Coronavirus: Day 1 working from home


After the storms stopped swirling and the green shoots started to show through soggy ground, the virus came. As the global tumult of air channels slowed, the tiny tumult of particles took their place. All partisan, political, protectionist railings silenced by the global sweep of disease. On a microscopic mutation, giant glacial history turned. The slow realisation our lives have changed. The discordant normality outside our window – as we wait for the cough to come.


There is a sudden distillation of what is important. It takes us a while to catch up and let go of the padding that never really mattered. To shed the pounds of the ‘non-essential’ and be left with the bare bones of what we need. Gradually we realise that we are the people, and this is the time. Not other people, not other times. We are not shielded by our quality of life, we are no longer immune to the sacrifice many face daily.


For me the first day of home working has been surreal – both ordinary and extraordinary in equal measure. My daughter went to nursery, I went to exercise class. Only today we kept our distance, used no equipment and sanitised our hands. The Co-op was well stocked except for paracetamol and hand soap so we got washing up liquid instead. So far the drama playing out on a global stage still seems largely fictional in Cumbria.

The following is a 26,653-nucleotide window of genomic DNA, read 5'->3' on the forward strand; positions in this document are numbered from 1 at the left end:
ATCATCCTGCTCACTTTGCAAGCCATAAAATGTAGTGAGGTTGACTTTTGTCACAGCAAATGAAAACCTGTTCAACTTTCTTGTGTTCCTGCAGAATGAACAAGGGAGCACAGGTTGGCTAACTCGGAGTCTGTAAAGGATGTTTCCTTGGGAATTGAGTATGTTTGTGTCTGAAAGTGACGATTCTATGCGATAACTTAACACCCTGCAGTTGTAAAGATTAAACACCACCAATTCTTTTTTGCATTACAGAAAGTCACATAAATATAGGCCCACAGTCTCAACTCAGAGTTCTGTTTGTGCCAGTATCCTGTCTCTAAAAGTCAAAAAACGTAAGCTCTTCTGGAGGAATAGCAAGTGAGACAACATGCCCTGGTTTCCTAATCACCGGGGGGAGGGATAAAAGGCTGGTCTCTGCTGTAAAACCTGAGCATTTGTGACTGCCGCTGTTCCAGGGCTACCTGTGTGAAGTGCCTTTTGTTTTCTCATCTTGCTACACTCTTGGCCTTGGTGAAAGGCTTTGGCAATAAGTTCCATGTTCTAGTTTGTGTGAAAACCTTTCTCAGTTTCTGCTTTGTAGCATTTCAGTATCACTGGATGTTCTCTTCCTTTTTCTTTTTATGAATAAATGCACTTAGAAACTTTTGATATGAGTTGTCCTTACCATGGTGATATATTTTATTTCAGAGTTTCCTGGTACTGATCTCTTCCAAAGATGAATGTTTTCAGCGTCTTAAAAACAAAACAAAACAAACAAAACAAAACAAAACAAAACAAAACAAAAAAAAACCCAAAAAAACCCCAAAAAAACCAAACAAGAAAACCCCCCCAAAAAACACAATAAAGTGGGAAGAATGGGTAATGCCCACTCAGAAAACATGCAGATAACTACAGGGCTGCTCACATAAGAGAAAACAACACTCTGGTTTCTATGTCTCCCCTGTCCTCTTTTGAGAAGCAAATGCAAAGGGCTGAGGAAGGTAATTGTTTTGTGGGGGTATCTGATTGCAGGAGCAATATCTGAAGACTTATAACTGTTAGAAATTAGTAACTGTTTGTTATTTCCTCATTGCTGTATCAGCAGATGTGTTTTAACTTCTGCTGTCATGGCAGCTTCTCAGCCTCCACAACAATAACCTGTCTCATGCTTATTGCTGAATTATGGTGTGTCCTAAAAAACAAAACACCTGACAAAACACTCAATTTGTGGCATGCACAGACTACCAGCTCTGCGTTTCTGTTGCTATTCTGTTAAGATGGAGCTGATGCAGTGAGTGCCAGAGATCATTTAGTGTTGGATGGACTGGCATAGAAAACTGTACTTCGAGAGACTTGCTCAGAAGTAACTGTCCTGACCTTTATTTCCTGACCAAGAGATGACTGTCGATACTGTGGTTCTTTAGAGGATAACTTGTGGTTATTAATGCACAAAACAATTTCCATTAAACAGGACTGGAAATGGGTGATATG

I am a little bit terrified of how my mental health will cope with the greater social isolation that surely will follow. And, I must confess, equally terrified about the nurseries shutting. I have been frantically searching for climbing frames and play sets – anything to help distract an 18-month-old denied the socialisation she is used to. I know these are trivial, silly matters. I know I am lucky. Lucky to be healthy, to be young(ish) and that the virus doesn’t seem to affect children too badly. I know many would love to be worrying about climbing frames. Equally I am lucky to have a salary, and that my husband has one too.


So that’s me. Strangely the seriousness of the situation makes me clearer and feel stronger. My mental health may well suffer in the long months of restrictions but for now it is intact. It feels a bit like the orchestra playing as the Titanic sank – silly to carry on normal life. But perhaps that is exactly what we should do – keep preoccupied with the little so our heads don’t get swamped by the big.

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